Tessa’s Weekly Picks – 3D Printing at the Olympics


Tessa Blokland  


The summer of 2021 was a summer full with sport. From 23 July up to 5 September, sport fans and fanatics could watch the Olympic and Paralympic Games 2020, which took in Tokyo. Sportsmen and women from all over the world are competing with each other to set record after record after hours of training sessions, and often with the help of the latest innovative and technological support. What I like about this high quality level of sport is that the equipment for each individual can be customized and personalized to each atlete’s wishes. I have found some really interesting examples of 3D printed personalized equipment at this year’s Olympic and Paralympic Games.

World shooting champion Céline Goberville partnered with Athletics 3D to create a highly customized 3D printed pistol grip. The custom ergonomic grip is designed to help the French athlete achieve the most accurate shot in her chosen event: 10-meter air pistol shooting. According to Clement Jacquelin, CEO of Athletics 3D, the company that made the custom pistol grip, design changes in such equipment are often dictated by preference, rather than science. Goberville wanted her grip to be as smooth as possible. After 3D printing the grip, the team started a two-stage smoothing process: first the grip was manually sanded with sandpaper, and in a second stage, chemically smoothed with acetone vapors.

Also the Korean archery team is heavily supported by technology, such as artificial intelligence, biometric information, big data, and 3D printing. For more than 30 years, Hyundai has been providing technical support to the Korean Archery Association. What you see here is a 3D printed grip attached to the bow. You can imagine that these grips vary from player to player, regarding the desired shape, material, and surface finishes. With the continuing development of new 3D printable materials, the 3D printed grips were also available in a newly developed material, aluminide, an aluminum and polyamide combination, and solid wood and urethane to deliver a better grip (also top image).

Also in the Paralympics, 3D printing is used to customize equipment parts. Based on this own experience as an athlete, Joe Townsend (he competed in the 2016 Paralympic Games) now designs and creates custom bespoke components for para-athletes world wide. Here you see a 3D printed customized hand grip component in Onyx material.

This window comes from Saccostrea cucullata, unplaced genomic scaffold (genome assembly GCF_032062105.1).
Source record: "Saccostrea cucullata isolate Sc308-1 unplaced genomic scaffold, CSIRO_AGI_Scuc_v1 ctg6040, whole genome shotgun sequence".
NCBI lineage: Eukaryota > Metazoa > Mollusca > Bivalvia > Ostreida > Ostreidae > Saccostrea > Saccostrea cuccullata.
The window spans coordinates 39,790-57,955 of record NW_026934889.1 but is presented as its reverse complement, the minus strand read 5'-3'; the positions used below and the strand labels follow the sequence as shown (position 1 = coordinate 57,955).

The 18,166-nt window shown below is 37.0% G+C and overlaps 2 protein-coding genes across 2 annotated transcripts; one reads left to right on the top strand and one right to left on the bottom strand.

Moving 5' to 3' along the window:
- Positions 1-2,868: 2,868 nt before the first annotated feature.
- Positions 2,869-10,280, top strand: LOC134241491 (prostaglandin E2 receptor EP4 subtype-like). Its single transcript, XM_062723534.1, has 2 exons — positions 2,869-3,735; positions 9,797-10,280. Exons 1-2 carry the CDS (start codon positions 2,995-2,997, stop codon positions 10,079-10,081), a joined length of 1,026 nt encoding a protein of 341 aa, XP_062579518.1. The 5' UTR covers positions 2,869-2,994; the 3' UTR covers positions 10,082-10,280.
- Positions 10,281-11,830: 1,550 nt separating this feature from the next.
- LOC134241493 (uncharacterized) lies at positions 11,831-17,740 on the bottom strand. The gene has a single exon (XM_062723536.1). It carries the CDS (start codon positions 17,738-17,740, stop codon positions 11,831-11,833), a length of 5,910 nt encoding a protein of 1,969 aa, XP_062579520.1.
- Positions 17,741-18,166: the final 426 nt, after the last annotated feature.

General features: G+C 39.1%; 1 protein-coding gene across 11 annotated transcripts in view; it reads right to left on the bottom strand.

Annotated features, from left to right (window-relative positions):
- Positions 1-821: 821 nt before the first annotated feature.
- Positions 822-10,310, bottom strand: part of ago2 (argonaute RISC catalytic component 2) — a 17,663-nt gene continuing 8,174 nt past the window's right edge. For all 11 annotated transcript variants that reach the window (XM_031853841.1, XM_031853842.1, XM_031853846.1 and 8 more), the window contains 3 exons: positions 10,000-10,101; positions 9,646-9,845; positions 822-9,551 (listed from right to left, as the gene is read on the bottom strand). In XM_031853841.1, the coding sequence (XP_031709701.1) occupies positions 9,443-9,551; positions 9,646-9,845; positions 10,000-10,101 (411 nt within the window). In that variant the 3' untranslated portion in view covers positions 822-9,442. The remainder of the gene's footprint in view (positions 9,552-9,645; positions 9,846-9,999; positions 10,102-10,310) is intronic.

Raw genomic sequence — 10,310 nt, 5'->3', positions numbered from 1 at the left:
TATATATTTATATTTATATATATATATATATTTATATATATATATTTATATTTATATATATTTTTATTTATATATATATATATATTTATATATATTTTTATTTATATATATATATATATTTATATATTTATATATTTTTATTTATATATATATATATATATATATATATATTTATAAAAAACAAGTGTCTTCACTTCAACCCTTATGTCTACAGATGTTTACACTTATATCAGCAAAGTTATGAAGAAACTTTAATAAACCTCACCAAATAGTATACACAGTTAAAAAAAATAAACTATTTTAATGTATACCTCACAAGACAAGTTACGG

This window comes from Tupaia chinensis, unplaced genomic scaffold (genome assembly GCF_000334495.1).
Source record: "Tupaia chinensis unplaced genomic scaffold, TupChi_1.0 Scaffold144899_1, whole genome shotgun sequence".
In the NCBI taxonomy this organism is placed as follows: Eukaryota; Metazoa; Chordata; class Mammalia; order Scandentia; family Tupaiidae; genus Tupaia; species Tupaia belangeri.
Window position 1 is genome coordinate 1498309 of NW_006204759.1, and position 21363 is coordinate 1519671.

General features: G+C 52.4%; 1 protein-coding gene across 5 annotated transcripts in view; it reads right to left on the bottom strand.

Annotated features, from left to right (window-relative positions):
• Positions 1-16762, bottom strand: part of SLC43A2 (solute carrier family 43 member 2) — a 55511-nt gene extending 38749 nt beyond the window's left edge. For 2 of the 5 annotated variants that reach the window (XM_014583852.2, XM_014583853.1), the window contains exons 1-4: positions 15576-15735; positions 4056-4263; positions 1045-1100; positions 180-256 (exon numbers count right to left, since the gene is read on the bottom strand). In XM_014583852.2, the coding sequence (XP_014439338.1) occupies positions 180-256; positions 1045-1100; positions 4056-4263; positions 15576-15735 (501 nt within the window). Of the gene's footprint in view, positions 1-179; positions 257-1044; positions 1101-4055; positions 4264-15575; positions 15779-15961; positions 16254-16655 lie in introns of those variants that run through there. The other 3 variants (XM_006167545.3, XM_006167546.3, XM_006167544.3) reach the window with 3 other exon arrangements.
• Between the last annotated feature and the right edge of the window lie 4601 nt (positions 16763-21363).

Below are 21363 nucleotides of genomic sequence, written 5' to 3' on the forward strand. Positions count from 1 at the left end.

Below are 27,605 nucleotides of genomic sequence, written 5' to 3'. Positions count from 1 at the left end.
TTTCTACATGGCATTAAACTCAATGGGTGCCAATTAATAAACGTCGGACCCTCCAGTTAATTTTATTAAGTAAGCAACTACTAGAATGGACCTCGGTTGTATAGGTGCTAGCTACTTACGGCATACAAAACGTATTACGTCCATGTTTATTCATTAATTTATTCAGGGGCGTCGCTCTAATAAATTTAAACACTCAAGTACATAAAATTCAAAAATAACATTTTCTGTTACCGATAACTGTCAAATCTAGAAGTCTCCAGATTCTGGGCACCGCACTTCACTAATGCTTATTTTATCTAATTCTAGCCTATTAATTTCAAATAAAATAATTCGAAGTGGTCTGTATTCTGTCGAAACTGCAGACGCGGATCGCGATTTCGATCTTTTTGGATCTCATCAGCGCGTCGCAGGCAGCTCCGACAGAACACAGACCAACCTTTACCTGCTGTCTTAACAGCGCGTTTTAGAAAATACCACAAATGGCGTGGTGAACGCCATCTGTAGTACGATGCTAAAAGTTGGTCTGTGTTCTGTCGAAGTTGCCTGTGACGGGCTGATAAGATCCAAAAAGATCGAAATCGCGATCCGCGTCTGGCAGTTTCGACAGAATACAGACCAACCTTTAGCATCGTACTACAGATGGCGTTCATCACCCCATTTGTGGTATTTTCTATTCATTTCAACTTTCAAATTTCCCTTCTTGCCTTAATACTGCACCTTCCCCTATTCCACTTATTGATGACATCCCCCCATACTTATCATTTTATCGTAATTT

The right shape and material in the Games can make a huge different. This 3D printed rudder blade suspension (or at least a similar version) has helped propel the Australian sailing team to victory at the Tokyo Olympic Games. The rudder blade suspension was manufactured by aluminum specialist Fehrmann Alloys using its high-performance AlMgty alloy to the request of Hamburg-based boatyard Ziegelmayer, the world’s leading manufacturer of Olympic sailboats in the 470 class.The 3D printed component was installed on the boat of the Australian sailing team for their Olympic campaign, later helping them to the top of the winner’s podium.

The last 3D printed example has actually nothing to do with personalized equipment, but everything to give the winners a podium for their achievements. Over the course of nine months, the Japanese public donated the equivalent of 400,000 bottles of laundry detergent via more than 2,000 collection boxes that were installed in department stores and schools across Japan (which is already an achievements in itself!). The bottles were recycled, turned into filaments, 3D printed into small cube-shaped modules, and connected to form the 98 podiums that were used during the Games. Japanese artist Asao Tokolo designed the modules, which were 3D-printed with the help of a team led by Hiroya Tanaka, the founder of Japan’s first Fab Lab. According to the website, the pedestals will ultimately be turned back into shampoo and detergent bottles by consumer goods company Procter & Gamble, which is an Olympic sponsor.

LEO Lane_Weekly Pick_3D Printing at the Olympics

Each of Tessa’s weekly picks is a curated group of 3D printed designs, based on the week’s chosen theme. If you would like to offer a theme for Tessa, or if you have your 3D printed weekly picks you would like to see featured, please let us know by commenting below. Subscribe to the newsletter to get the latest weekly picks every week in your mailbox.

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